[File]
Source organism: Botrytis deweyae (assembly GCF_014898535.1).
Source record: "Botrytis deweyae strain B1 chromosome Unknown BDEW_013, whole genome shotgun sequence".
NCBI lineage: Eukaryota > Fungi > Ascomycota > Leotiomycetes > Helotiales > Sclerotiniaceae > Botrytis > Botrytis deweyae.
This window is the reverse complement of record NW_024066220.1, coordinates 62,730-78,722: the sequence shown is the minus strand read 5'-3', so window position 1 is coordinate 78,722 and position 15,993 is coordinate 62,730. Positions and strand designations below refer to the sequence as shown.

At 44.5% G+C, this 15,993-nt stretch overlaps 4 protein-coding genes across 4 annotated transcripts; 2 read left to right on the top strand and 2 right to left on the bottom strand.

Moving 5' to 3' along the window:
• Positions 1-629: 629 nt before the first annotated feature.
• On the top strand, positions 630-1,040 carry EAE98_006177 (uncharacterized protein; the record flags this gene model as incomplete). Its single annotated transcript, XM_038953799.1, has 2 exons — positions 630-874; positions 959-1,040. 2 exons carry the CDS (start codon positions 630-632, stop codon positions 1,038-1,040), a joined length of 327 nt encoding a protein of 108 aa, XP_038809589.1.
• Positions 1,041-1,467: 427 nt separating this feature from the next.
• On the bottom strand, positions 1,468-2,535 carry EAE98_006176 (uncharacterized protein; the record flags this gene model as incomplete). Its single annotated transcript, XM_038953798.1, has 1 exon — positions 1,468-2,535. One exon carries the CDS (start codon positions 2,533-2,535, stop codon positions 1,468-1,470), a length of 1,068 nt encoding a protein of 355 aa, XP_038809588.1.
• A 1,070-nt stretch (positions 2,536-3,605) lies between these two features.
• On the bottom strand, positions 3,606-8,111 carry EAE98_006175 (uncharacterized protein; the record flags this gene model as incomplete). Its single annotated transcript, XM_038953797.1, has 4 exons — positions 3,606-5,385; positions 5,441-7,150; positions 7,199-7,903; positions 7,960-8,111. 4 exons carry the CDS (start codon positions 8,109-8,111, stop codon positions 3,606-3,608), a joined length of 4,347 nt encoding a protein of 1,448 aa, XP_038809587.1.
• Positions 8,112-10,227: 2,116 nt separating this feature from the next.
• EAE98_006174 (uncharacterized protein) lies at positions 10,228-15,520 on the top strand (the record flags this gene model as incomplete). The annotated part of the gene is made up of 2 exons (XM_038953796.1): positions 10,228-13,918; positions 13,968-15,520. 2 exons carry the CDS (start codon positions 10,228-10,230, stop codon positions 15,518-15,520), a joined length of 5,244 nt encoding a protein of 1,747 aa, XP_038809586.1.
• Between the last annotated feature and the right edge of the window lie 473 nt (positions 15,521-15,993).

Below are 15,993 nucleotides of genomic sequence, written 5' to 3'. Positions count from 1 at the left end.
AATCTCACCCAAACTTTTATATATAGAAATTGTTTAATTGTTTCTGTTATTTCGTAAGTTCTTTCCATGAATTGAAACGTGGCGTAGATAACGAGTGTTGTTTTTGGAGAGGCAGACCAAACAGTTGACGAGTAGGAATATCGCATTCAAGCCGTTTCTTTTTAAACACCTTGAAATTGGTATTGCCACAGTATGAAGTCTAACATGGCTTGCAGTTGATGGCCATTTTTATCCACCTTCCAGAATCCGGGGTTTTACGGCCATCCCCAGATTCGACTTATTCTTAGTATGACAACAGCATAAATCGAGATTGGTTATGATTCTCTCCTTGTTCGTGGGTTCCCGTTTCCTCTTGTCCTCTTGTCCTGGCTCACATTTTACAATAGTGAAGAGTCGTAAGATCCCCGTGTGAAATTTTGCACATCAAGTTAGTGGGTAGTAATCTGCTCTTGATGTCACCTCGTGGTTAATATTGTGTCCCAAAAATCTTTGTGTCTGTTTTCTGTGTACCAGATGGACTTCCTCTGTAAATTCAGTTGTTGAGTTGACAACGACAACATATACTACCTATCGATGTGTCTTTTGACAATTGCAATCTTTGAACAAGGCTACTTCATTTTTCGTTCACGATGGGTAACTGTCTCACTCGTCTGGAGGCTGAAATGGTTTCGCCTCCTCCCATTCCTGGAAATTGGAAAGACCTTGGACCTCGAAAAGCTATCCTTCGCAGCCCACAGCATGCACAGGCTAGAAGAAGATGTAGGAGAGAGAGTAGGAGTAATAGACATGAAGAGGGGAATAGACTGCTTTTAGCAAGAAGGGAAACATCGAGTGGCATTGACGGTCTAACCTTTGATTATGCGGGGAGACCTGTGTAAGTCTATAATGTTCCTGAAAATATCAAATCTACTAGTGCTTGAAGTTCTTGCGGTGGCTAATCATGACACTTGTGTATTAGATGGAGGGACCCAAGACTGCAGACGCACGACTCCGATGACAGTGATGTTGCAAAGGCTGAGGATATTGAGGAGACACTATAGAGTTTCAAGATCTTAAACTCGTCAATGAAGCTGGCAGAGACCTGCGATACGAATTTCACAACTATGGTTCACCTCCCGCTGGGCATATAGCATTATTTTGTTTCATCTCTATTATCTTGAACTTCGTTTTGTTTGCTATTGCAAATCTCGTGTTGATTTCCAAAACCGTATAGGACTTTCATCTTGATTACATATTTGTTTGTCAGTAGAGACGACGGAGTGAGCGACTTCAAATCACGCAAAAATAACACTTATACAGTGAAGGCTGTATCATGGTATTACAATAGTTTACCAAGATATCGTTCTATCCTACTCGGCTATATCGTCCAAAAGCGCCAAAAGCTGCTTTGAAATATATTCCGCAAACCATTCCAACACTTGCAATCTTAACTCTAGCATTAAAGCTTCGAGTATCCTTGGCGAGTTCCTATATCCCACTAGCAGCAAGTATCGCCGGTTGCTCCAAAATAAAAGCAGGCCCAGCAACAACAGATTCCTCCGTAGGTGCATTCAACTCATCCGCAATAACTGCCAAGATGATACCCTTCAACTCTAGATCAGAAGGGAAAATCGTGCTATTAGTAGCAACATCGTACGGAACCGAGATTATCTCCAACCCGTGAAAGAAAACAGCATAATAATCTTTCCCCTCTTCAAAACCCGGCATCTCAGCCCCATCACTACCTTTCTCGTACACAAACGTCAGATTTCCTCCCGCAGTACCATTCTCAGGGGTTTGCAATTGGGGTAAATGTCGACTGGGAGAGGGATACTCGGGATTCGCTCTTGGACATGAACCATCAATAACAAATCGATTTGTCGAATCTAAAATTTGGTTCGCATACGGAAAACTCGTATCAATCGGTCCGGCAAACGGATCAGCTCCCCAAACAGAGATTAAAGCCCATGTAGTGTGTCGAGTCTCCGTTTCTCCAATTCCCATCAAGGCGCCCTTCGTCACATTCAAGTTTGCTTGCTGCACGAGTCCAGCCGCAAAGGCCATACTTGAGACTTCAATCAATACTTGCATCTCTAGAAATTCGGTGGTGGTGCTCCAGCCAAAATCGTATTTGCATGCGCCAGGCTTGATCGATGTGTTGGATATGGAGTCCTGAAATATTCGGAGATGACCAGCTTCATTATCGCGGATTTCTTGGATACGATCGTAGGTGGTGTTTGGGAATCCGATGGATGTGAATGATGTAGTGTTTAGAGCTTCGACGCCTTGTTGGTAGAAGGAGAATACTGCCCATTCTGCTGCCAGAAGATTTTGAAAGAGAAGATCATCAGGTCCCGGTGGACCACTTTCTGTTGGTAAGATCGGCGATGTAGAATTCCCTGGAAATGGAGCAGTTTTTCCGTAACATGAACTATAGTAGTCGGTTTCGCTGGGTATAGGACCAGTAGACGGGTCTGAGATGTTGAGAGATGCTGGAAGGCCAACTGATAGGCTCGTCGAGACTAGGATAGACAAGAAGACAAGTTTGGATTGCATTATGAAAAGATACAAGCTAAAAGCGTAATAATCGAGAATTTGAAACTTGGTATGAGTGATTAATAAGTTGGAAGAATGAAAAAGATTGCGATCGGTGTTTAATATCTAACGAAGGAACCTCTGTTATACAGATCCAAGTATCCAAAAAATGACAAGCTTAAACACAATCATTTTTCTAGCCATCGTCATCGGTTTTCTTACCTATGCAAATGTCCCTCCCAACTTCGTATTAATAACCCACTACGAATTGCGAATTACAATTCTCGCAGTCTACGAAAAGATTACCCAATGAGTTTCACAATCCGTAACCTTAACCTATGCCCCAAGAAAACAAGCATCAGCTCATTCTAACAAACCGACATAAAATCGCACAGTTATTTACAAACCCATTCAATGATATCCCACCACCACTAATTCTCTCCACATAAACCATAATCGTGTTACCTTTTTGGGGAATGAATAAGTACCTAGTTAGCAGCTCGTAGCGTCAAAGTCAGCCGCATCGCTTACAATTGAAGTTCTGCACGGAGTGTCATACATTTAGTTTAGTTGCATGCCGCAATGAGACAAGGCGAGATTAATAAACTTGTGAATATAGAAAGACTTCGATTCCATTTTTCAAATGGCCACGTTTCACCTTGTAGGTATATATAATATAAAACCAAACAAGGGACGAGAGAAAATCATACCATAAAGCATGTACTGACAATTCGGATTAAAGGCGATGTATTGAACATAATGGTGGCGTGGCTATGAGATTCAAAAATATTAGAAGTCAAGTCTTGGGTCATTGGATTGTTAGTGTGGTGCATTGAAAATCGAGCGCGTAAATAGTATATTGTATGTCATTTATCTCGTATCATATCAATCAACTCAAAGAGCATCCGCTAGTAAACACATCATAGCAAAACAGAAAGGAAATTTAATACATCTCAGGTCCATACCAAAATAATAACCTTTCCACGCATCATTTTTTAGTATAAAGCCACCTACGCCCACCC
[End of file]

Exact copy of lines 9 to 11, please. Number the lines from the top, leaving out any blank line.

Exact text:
• Positions 1,041-1,467: 427 nt separating this feature from the next.
• On the bottom strand, positions 1,468-2,535 carry EAE98_006176 (uncharacterized protein; the record flags this gene model as incomplete). Its single annotated transcript, XM_038953798.1, has 1 exon — positions 1,468-2,535. One exon carries the CDS (start codon positions 2,533-2,535, stop codon positions 1,468-1,470), a length of 1,068 nt encoding a protein of 355 aa, XP_038809588.1.
• A 1,070-nt stretch (positions 2,536-3,605) lies between these two features.